A researcher who helped make crops grow in dry land areas received the World Food Prize last week. Daniel Hillel was recognized for his work in developing what is called “micro-irrigation” or “drip irrigation.” It has made farming possible in places where there is little rainfall or water.
Daniel Hillel’s farm near his home in Israel shows his ideas at work.
“Each tree row is fed by these plastic tubes that drip water at the base of the tree.”
Watering plants drop by drop has changed agriculture by reducing the amount of water needed to grow crops.
Jan Hopmans is a hydrologist at the University of California at Davis. He studies water-related issues in society. He says farmers now depend on drip irrigation in many areas, including vineyards in Spain, onion fields in Africa, and even farms in the United States.
“We in California grow about fifty percent of the fruits and vegetables of the continental United States. And the reason that is possible is because of, indeed, these drip and micro-irrigation techniques.”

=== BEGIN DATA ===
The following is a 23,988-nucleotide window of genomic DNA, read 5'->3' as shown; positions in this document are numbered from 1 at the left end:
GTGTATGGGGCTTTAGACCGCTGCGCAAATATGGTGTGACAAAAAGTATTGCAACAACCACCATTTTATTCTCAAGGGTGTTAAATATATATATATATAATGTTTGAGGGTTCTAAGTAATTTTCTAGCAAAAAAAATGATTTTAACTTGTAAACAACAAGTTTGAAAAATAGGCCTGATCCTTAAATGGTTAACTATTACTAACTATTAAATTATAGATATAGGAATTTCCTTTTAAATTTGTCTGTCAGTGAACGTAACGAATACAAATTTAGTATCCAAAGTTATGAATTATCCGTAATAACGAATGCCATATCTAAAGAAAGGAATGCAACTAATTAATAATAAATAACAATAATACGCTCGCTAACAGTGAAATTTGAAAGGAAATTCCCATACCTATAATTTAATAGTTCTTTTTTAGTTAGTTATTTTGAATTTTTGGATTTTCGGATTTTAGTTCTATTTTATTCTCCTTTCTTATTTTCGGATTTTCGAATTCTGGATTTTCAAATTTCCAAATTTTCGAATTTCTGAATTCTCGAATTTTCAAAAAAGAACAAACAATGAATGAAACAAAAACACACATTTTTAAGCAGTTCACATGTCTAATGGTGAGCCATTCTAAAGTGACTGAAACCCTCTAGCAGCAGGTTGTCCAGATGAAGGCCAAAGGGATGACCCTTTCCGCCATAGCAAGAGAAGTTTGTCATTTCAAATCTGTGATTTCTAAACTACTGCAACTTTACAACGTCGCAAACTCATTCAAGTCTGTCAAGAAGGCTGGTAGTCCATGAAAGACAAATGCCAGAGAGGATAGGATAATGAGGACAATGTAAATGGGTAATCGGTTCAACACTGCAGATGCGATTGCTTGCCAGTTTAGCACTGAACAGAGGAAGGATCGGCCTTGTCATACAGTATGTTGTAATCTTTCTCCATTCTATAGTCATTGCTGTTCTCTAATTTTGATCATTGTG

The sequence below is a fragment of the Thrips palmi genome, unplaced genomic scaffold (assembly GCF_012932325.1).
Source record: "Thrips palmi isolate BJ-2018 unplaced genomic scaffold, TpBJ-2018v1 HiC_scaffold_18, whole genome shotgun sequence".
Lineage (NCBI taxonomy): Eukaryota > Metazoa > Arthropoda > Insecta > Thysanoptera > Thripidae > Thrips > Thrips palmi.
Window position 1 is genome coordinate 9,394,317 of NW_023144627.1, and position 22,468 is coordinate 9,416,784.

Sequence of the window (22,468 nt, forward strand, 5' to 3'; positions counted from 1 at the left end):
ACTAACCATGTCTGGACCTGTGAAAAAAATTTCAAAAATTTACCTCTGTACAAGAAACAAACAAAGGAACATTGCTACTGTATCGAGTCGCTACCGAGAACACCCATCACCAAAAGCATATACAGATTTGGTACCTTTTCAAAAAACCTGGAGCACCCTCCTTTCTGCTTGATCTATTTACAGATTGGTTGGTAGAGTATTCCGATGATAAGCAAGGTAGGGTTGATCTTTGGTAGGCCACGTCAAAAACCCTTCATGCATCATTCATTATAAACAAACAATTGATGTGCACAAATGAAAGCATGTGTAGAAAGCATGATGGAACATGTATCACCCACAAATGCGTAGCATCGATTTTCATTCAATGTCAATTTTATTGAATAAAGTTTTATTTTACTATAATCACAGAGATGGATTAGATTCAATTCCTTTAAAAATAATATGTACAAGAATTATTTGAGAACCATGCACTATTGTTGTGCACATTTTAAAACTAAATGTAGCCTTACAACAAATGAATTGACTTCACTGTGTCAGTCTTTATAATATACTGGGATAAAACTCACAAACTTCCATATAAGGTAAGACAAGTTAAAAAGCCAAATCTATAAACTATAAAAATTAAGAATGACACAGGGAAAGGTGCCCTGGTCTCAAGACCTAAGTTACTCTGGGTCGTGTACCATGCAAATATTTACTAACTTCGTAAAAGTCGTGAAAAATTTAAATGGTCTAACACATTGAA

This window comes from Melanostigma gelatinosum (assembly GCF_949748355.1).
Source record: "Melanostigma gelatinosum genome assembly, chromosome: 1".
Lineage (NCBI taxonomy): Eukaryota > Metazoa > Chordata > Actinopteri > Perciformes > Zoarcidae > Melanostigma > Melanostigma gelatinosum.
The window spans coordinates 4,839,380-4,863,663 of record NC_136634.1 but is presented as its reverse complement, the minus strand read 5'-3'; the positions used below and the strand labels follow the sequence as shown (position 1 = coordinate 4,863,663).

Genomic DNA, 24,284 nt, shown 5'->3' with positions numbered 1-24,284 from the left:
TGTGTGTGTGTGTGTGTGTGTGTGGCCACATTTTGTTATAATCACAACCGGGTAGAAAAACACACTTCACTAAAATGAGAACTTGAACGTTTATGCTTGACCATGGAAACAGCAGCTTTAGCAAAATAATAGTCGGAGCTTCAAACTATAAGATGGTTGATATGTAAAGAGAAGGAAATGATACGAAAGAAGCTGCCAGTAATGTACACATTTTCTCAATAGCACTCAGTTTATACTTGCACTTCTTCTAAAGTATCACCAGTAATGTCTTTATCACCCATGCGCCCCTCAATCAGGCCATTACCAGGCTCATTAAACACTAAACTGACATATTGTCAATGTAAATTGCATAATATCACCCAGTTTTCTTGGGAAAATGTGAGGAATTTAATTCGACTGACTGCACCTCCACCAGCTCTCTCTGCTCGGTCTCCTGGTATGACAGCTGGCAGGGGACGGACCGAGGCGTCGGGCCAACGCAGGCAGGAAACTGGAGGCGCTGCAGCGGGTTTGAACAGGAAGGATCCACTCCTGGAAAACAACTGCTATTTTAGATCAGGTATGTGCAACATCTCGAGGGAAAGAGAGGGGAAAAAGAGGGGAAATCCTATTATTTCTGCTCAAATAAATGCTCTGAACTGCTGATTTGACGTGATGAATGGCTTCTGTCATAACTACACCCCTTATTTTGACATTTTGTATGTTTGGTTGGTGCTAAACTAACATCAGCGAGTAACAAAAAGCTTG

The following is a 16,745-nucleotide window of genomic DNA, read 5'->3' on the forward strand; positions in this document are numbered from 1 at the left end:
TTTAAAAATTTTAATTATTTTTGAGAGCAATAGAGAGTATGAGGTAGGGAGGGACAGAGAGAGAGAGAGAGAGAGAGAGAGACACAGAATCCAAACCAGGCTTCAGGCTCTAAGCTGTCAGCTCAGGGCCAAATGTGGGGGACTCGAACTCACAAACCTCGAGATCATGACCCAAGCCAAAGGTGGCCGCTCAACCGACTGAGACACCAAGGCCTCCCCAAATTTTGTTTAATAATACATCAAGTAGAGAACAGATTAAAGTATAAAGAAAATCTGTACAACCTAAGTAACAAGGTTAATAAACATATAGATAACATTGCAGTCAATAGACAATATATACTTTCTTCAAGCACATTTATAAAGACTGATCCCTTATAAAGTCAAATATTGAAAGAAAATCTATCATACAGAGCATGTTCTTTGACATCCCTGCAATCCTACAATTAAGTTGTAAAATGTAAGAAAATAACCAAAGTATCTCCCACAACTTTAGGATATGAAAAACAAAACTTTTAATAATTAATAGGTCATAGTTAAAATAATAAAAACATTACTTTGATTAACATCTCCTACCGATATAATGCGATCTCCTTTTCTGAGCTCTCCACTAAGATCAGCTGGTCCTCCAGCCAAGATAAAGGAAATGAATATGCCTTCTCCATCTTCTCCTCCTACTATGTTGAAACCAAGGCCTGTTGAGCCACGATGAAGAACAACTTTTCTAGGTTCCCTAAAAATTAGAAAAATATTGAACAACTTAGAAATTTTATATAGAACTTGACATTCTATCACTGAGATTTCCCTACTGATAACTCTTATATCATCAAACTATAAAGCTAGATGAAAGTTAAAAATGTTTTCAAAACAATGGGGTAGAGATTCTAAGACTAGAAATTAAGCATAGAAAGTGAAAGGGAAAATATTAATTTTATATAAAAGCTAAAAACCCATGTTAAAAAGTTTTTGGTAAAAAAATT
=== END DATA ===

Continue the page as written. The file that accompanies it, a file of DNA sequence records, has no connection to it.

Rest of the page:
The World Food Prize Foundation says Daniel Hillel was born in California at the beginning of the Great Depression. After his father died, his mother moved the family to Palestine, where her parents lived. The area eventually became part of the state of Israel.
Daniel Hillel got his start in dryland farming as a settler in Israel’s Negev Desert in the nineteen fifties.
“The issue was efficient use of water. Because land is available. It’s extensive. Water is limited.”
Desert farmers were not able to push water through irrigation canals to their crops, the way farmers have since ancient times. So Mr. Hillel and others gave plants just what they needed, just where they needed it.
“The idea was to apply the water little by little, the way you spoon-feed a baby.”
The method worked so well that soon Mr. Hillel was traveling the world, showing others how to do it.
Experts say drip irrigation is an idea whose importance is growing, as climate change and rising population stretch water supplies in many parts of the world.
“This is where water use, water availability, water-use efficiency and climate change and crop production all converge. And this has been really the essence of my career.”
Contributing: Steve Baragona